{ Make this readable }

Sunday, November 17, 2013

Book review: Getting Started with Hazelcast


A few weeks ago Packt Publishing sent me a free copy of their new publication - Getting Started with Hazelcast by Mat Johns to read and write about. I have used distributed caches and compute grids quite a bit at work. So, I was happy to do a quick review of this book. I've used Oracle Coherence quite a lot and Hazelcast for some experiments.

The book is a gentle guide to building distributed compute and data grids. It assumes nothing about the reader and hence does a good job of doing what it says in the book's title - "getting started". I'd advice this book for anyone who is completely new to this area which is not to be confused with Hadoop, Storm, Cassandra or the other more "popular/hyped" cousins. I would say that for medium sized data, logic heavy, transactional/near real time applications, compute grids are the way to scale out.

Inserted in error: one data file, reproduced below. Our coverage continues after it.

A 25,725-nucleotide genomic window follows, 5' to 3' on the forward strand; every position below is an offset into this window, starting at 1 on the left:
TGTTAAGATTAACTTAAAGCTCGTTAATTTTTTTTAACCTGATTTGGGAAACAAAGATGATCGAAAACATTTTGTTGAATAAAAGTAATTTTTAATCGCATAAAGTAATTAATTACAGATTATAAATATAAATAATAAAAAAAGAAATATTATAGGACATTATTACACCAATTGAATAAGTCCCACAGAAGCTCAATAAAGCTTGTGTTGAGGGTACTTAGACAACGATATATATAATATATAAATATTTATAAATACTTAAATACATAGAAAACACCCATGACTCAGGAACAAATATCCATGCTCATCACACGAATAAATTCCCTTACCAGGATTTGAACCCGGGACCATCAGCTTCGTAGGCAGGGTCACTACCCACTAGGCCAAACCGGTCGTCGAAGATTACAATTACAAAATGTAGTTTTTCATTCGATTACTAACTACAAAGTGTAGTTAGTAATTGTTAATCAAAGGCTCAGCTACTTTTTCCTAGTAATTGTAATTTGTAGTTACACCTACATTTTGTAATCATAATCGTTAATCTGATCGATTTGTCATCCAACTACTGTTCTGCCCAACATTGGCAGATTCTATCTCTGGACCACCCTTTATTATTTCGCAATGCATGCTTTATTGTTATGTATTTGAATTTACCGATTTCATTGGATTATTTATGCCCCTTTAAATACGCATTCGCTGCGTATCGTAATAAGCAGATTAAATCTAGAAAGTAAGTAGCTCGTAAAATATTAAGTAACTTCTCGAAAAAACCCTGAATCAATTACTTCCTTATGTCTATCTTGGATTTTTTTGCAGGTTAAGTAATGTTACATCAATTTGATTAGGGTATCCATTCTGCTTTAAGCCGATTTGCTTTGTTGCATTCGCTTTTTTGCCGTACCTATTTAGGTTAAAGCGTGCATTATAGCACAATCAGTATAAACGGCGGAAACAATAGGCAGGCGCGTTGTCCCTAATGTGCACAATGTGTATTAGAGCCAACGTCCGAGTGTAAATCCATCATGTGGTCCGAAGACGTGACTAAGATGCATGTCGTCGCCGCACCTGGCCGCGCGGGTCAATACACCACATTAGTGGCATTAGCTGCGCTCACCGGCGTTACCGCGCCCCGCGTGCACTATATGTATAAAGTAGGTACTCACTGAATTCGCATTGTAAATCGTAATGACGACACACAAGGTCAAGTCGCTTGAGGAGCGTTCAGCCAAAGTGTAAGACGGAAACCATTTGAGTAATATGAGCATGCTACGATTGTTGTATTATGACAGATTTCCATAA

Obviously this book is about using Hazelcast, which is a nice Apache software licensed, Java, distributed grid/cache. It is surprisingly feature rich and in terms of usability, features and elegance it comes very close to its more expensive, older, rock solid cousin which is Oracle Coherence.

The book explores the essential aspects of using such frameworks effectively. Such as - distributed maps, replication, network partitions, fault tolerance, data affinity, moving code closer to where data is etc. It does this without being too overwhelming for first timers.

For a full and more thorough treatment I would obviously recommend the Hazelcast documentation. And if you are curious to know about other frameworks check out my old write up - Scalable compute & storage frameworks - A Refcard.

Ashwin.

0 comments: